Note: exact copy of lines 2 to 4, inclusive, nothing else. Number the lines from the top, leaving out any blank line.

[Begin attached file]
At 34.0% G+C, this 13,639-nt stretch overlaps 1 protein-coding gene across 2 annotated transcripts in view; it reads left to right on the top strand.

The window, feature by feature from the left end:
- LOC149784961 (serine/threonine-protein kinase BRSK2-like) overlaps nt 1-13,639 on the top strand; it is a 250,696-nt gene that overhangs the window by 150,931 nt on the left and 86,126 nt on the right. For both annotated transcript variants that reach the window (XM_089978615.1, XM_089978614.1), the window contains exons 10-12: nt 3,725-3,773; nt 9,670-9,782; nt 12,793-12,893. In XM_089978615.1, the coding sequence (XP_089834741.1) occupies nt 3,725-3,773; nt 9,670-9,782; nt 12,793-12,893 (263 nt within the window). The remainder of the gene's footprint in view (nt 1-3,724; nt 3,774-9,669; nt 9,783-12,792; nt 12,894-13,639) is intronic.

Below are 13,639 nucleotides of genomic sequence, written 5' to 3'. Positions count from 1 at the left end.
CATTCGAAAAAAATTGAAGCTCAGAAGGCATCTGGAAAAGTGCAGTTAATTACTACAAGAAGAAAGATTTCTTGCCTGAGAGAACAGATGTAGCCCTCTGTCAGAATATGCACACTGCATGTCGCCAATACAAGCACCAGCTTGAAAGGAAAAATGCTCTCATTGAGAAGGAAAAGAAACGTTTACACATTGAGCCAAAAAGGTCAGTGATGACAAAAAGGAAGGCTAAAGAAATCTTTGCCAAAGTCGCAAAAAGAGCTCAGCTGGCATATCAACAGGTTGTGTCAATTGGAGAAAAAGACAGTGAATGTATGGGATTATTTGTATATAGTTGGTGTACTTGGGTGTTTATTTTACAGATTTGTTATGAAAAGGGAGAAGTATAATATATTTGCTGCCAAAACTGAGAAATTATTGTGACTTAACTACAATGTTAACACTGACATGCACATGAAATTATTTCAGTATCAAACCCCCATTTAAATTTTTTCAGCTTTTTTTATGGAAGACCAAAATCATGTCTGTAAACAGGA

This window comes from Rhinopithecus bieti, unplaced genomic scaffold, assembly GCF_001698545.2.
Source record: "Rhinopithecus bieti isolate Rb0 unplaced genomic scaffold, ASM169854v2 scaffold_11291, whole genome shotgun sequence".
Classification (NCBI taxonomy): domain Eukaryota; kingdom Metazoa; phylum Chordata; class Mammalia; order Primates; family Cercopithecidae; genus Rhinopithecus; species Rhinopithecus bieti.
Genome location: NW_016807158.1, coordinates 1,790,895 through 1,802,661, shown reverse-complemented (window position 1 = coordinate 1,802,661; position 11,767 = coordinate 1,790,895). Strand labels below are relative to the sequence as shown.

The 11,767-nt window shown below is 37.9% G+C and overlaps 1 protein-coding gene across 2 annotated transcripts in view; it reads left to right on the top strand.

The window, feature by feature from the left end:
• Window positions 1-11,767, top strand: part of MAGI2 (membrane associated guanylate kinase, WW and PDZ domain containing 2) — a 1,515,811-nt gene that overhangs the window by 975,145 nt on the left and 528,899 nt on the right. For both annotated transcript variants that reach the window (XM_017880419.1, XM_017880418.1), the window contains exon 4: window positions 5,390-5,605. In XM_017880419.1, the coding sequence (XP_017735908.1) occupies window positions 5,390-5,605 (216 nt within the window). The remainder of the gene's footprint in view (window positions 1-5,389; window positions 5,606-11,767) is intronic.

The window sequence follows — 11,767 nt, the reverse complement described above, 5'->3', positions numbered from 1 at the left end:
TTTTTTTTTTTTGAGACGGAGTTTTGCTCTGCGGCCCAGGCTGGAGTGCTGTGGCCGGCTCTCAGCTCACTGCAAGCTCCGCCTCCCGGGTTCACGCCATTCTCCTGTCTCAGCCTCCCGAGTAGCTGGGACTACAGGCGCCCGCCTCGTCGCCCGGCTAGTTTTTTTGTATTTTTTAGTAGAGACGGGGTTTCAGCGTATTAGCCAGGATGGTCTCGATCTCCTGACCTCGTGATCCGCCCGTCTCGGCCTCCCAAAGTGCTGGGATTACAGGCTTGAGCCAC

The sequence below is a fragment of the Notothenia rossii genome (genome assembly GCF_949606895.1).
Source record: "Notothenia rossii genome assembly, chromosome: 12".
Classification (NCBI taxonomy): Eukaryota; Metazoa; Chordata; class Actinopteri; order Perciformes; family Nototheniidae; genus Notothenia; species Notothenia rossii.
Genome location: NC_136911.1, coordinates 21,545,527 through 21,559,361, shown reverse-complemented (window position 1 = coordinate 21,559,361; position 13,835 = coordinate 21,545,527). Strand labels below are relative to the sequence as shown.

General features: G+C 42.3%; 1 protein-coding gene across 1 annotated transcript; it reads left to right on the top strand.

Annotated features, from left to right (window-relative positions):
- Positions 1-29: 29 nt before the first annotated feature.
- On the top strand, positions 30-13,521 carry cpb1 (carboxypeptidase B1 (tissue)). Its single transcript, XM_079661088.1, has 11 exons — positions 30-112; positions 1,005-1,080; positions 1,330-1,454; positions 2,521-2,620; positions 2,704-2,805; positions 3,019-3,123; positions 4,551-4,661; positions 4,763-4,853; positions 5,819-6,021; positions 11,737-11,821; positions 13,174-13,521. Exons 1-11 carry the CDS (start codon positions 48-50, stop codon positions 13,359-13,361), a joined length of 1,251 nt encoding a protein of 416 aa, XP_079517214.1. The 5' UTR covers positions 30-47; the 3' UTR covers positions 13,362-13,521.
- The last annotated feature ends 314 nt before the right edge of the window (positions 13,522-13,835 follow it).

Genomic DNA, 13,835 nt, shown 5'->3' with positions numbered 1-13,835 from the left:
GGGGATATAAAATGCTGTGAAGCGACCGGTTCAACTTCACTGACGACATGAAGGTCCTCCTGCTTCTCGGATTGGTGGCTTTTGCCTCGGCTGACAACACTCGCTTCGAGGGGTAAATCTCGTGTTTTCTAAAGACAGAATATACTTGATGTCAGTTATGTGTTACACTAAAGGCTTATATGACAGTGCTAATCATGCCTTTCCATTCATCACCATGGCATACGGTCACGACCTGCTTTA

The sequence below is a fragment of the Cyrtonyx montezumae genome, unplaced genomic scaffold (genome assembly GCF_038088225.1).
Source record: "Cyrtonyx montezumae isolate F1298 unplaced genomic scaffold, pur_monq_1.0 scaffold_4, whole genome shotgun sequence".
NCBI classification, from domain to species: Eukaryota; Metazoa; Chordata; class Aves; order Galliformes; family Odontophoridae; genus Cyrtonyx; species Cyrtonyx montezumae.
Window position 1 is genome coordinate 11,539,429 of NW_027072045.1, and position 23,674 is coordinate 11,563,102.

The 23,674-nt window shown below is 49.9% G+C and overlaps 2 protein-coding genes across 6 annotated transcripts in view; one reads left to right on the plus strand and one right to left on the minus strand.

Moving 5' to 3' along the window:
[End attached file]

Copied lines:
The window, feature by feature from the left end:
- LOC149784961 (serine/threonine-protein kinase BRSK2-like) overlaps nt 1-13,639 on the top strand; it is a 250,696-nt gene that overhangs the window by 150,931 nt on the left and 86,126 nt on the right. For both annotated transcript variants that reach the window (XM_089978615.1, XM_089978614.1), the window contains exons 10-12: nt 3,725-3,773; nt 9,670-9,782; nt 12,793-12,893. In XM_089978615.1, the coding sequence (XP_089834741.1) occupies nt 3,725-3,773; nt 9,670-9,782; nt 12,793-12,893 (263 nt within the window). The remainder of the gene's footprint in view (nt 1-3,724; nt 3,774-9,669; nt 9,783-12,792; nt 12,894-13,639) is intronic.

Below are 13,639 nucleotides of genomic sequence, written 5' to 3'. Positions count from 1 at the left end.